Speaking of her as a typist – I remember in the early days, the preparing of the ecclesial magazine, know as the Caribbean Pioneer, was the total responsibility of Mary. She had to type up all the articles that were sent in and she did this on a manual typewriter as there were no computers around in these days. She had to collate the pages and then stapled them together in order to produce the finished product. Everything had to be done by hand and that was on a monthly basis.
This multitalented sister was a source of inspiration and motivation to us the sisters especially. She was a role model for us. We learnt so much from her, and not just verbally and physically by her hands but by just patterning and imitating her attitudes and conduct and zeal towards the things of God that mattered so much to her.
Most of us Jamaican sisters are a bit fussy about the way we dress. Not so with Sis Mary. She dressed simply and modestly. Even in her speech she was soft-spoken, but polite and gracious words came from her lips. Even if she had to reprove or to rebuke for something that went wrong, she never frowned, she never shouted, she did it with such grace and politeness that no spark of offence dare to enter into your mind.
I remember Sis Mary as a lover of people and especially children and young people. Apart from dealing with us at the church level, she invited us to her home, individually and in groups, and the youngsters would sometime spend long periods with her and her family, especially in the holidays.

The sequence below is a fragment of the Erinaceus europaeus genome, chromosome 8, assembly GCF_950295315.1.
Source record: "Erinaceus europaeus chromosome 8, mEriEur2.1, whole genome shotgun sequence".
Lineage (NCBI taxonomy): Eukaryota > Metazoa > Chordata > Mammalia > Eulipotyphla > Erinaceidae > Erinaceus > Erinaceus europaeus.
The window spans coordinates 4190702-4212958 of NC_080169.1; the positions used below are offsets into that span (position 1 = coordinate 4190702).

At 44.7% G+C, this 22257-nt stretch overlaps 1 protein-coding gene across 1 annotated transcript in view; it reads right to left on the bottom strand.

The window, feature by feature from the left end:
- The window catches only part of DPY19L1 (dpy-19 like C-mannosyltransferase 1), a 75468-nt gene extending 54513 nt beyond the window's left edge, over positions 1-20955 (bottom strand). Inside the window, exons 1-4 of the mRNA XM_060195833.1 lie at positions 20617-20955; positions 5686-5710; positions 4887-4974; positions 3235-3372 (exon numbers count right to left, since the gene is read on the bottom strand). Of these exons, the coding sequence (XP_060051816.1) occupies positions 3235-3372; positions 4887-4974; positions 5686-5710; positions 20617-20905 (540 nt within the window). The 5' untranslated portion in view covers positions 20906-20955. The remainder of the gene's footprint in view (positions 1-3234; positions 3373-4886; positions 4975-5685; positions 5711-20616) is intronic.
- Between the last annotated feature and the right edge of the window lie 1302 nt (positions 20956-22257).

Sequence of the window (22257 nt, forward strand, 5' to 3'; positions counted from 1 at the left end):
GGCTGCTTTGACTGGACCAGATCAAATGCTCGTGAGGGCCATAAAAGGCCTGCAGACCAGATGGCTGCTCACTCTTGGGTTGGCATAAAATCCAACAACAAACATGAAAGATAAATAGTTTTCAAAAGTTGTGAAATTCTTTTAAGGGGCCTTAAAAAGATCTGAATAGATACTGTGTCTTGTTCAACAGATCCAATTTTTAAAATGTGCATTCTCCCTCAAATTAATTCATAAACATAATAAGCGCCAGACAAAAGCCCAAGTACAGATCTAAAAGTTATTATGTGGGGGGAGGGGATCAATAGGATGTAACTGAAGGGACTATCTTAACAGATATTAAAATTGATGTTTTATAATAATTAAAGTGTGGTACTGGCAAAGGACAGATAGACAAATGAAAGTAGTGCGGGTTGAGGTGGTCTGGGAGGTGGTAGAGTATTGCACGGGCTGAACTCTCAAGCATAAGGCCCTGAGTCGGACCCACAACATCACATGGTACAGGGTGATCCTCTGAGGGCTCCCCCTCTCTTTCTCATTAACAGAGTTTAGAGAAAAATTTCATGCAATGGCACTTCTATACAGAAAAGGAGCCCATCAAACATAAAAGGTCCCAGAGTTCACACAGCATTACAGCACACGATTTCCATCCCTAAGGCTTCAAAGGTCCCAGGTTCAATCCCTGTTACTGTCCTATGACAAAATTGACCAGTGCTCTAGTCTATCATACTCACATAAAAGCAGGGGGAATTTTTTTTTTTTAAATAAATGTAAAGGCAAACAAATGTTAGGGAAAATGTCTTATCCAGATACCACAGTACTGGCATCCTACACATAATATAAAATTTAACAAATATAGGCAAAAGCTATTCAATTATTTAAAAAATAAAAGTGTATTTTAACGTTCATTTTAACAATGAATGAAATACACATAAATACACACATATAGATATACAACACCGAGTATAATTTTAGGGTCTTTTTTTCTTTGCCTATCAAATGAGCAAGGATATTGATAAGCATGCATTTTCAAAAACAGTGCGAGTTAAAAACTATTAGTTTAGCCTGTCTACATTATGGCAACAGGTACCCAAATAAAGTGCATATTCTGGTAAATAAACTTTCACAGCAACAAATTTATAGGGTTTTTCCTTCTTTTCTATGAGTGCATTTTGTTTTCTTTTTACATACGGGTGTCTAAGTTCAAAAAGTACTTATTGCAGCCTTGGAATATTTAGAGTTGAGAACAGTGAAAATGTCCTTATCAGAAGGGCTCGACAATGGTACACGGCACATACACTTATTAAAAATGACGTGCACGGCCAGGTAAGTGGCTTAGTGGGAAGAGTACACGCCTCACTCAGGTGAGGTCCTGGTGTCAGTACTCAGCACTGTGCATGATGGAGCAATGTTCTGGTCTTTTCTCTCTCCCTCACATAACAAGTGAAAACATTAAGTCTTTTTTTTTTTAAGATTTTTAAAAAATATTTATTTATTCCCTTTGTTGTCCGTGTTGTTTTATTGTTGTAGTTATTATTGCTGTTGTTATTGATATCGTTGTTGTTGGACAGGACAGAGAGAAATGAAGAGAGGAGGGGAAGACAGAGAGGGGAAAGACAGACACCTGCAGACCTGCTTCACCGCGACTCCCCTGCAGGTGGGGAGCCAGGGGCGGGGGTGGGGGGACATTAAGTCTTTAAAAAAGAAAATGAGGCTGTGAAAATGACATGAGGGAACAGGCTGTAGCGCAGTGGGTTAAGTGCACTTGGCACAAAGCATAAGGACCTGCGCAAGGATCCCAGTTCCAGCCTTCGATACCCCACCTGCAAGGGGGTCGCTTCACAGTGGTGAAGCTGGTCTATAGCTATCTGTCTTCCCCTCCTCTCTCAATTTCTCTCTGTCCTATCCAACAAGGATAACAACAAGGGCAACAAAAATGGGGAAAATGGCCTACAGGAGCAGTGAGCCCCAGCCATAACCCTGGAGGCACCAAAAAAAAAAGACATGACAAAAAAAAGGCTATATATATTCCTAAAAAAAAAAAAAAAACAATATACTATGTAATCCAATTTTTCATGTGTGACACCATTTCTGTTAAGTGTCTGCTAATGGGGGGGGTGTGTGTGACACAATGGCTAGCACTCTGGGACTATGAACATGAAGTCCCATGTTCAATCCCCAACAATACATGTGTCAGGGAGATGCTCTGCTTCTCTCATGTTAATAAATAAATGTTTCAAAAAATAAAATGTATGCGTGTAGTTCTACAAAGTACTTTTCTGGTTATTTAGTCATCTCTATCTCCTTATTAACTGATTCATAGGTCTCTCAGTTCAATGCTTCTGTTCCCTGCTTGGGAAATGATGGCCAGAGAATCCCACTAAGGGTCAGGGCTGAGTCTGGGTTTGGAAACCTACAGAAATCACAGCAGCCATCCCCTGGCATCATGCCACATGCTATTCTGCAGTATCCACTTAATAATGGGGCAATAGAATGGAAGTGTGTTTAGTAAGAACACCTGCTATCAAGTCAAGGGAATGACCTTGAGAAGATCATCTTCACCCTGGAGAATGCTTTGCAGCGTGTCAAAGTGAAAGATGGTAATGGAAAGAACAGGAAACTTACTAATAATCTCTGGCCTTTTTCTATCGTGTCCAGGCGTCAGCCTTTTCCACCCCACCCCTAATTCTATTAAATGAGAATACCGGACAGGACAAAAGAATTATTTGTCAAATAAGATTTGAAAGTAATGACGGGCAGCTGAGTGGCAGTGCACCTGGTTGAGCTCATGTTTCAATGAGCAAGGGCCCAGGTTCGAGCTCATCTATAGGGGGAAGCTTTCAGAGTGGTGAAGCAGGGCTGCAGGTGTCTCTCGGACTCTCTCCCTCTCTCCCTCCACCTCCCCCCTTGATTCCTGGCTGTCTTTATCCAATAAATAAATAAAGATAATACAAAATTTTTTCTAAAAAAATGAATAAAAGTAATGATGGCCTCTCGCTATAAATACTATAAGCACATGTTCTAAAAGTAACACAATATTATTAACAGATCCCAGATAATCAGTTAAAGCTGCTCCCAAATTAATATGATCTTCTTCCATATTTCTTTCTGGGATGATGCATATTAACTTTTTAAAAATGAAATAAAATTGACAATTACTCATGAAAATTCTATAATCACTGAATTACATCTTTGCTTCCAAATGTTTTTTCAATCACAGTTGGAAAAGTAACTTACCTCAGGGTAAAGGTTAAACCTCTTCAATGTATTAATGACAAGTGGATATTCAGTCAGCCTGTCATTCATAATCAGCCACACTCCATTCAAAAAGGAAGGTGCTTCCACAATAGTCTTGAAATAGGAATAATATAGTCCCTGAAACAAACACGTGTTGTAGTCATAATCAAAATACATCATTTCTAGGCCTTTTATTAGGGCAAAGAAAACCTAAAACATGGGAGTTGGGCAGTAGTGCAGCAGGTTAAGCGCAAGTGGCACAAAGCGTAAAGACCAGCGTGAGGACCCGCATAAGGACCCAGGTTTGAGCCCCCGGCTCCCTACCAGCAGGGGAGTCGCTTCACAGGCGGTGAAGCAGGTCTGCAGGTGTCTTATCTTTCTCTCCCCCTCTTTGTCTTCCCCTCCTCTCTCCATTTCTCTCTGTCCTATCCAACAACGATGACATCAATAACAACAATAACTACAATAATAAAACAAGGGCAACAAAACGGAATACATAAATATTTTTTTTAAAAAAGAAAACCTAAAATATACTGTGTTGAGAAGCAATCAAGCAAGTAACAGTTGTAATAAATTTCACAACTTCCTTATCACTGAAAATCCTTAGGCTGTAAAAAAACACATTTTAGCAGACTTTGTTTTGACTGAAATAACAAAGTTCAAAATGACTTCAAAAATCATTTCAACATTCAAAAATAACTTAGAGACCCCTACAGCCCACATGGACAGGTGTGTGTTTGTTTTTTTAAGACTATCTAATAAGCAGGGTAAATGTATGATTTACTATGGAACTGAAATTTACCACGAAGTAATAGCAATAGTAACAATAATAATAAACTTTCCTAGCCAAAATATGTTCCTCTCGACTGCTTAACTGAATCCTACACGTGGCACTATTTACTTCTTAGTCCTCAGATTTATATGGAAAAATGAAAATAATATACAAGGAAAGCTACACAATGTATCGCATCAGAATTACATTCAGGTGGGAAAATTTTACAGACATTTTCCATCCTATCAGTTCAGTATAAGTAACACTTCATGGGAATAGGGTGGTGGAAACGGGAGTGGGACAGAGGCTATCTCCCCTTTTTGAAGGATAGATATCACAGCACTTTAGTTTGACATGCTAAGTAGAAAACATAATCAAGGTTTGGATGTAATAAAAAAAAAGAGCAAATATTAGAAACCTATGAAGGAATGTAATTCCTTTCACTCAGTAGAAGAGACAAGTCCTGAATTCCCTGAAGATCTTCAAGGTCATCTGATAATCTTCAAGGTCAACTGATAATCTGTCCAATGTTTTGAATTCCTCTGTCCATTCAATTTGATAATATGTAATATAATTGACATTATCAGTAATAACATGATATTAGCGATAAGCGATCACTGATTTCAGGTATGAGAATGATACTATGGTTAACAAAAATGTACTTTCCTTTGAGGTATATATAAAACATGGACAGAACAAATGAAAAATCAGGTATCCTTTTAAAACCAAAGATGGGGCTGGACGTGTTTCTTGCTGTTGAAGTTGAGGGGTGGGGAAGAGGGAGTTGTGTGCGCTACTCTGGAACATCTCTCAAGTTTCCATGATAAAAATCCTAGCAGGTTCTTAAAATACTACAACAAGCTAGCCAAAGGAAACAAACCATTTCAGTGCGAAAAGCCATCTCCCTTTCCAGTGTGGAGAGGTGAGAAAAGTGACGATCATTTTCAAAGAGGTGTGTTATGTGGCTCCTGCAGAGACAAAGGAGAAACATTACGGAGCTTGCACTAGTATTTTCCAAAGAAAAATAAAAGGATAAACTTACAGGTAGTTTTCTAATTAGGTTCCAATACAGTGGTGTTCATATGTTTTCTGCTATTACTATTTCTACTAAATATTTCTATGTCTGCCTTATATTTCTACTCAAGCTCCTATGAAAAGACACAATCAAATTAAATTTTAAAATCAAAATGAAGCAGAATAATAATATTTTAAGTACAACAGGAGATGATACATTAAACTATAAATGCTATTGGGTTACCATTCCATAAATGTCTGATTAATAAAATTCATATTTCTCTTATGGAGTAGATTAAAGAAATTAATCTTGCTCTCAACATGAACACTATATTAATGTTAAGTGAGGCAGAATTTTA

Sis Mary’s hospitality knew no bounds. She actually mothered and schooled youngsters that were not hers biologically. No wonder she is so lovingly called ‘Mom’ by most of the young people. Even now that they have become adults, they still refer to her as ‘Mom.’
After over 40 years of assiduously hard work, unflinching devotion and loyal dedication in the service of her Lord and Master, she began to experience the ‘winter’ of her days. Her health began to fail, her body began to grow weary with the illness; she could no longer cope with the usual hard work, but she did what she could. She wrote articles for the Caribbean Pioneer while she was on her sick bed and dictated the recent ones to her husband as her mind was still sharp: “I understand, but I can’t write.”
As her end drew near, I am sure that she was comforted with the thought of the coming Glory when forever troubles cease, for she knew the blessed story, that there shall be endless peace.
May she rest in that Peace in God’s glorious Kingdom When Christ returns to select his own.